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Homicide and Murder

Everything you need to know when facing a homicide charge, and how we attack the issue head on to either vindicate you or mitigate your sentencing

What Qualifies as Self Defense in Michigan?

Before breaking down the elements and special considerations for each homicide charge, it’s important to understand what qualifies as self-defense, one of the most common defenses for a homicide charge. In Michigan, the jury will get the following definition of self-defense;

  1. At the time he or she acted, the defendant must have honestly and reasonably believed that he or she was in danger of being killed, seriously injured, or sexually assaulted. If the defendant’s belief was honest and reasonable, he or she could act immediately to defend himself or herself even if it turned out later that he or she was wrong about how much danger they were in; but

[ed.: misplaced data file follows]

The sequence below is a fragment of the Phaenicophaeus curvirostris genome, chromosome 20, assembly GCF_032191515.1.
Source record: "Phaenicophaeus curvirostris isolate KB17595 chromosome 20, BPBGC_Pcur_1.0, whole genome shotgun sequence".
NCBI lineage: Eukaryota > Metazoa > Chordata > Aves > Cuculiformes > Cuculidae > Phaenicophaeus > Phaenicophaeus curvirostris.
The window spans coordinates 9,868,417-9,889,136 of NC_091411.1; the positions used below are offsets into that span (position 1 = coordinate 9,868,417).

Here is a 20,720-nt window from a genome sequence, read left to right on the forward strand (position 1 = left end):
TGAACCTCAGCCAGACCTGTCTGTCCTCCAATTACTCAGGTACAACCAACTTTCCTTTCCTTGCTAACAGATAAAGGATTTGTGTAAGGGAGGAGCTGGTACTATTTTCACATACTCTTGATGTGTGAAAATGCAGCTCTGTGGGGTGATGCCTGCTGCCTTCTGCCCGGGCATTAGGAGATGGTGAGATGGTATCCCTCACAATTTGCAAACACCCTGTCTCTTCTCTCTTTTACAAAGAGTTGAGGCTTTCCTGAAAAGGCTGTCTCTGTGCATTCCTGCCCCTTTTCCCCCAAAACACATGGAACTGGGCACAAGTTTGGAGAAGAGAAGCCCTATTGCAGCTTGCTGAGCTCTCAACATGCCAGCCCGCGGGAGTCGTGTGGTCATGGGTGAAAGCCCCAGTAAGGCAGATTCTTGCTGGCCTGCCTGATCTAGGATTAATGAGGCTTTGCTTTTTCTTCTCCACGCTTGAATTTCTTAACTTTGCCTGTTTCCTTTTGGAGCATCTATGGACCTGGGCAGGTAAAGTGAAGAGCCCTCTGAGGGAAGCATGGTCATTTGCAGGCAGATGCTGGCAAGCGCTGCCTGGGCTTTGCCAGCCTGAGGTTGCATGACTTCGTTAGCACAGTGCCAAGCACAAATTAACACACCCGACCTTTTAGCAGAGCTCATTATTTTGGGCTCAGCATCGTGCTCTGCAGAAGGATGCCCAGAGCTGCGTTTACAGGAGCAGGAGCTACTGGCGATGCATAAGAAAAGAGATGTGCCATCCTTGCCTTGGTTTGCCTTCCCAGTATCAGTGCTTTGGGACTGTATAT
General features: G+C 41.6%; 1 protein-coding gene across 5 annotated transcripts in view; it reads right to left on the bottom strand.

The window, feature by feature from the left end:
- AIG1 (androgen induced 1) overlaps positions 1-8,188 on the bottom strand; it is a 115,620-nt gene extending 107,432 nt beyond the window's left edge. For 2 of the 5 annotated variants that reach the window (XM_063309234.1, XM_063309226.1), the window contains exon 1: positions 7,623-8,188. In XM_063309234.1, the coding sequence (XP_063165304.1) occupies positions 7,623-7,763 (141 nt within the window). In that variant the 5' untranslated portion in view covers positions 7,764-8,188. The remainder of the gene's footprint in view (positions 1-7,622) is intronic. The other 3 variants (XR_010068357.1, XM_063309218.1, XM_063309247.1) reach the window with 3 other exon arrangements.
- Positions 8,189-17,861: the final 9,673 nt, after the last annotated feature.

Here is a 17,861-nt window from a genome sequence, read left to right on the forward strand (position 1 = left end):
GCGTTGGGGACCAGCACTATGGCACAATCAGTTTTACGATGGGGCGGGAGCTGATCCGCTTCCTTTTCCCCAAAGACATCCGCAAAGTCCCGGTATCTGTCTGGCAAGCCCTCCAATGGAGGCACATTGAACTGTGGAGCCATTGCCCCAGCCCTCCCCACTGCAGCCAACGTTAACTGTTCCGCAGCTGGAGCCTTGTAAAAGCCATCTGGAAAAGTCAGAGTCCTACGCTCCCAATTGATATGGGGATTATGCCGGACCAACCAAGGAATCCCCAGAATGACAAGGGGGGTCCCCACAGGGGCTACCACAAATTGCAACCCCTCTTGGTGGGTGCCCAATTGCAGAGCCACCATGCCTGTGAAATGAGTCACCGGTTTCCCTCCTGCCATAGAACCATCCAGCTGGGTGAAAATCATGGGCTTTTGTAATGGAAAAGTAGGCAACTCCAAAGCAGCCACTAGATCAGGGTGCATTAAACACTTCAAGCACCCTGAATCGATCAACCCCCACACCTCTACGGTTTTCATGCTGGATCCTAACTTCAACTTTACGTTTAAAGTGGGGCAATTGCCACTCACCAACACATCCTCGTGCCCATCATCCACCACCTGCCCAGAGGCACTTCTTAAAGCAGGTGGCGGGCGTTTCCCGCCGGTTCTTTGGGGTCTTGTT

2. A  person may not kill or seriously injure another person just to protect himself or herself against what seems like a threat of only minor injury. The defendant must have been afraid of death, serious physical injury, or sexual assault; and
  3. At the time he or she acted, the defendant must have honestly and reasonably believed that what he or she did was immediately necessary. Under the law, a person may only use as much force as he or she thinks is necessary at the time to protect himself or herself.

The jury will be instructed to consider the following conditions when determining whether the accused should have reasonably feared death, serious injury, or sexual assault;

  • the condition of the people involved including their relative strength,
  • whether the other person was armed with a dangerous weapon or had some other means of injuring the defendant,
  • the nature of the other person’s attack or threat, and
  • whether the defendant knew about any previous violent acts or threats made by the other person.

What Are the Different Homicide Charges in Michigan?

To prove this charge, the prosecutor must prove each of the following elements beyond a reasonable doubt:

  1. The accused caused the death of the victim;
  2. The accused intended to kill the victim;
  3. That this intent to kill was premeditated, that is, thought out beforehand;
  4. That the killing was deliberate, which means that the accused considered the pros and cons of the killing and thought about and chose his or her actions before he or she did it.

Special Considerations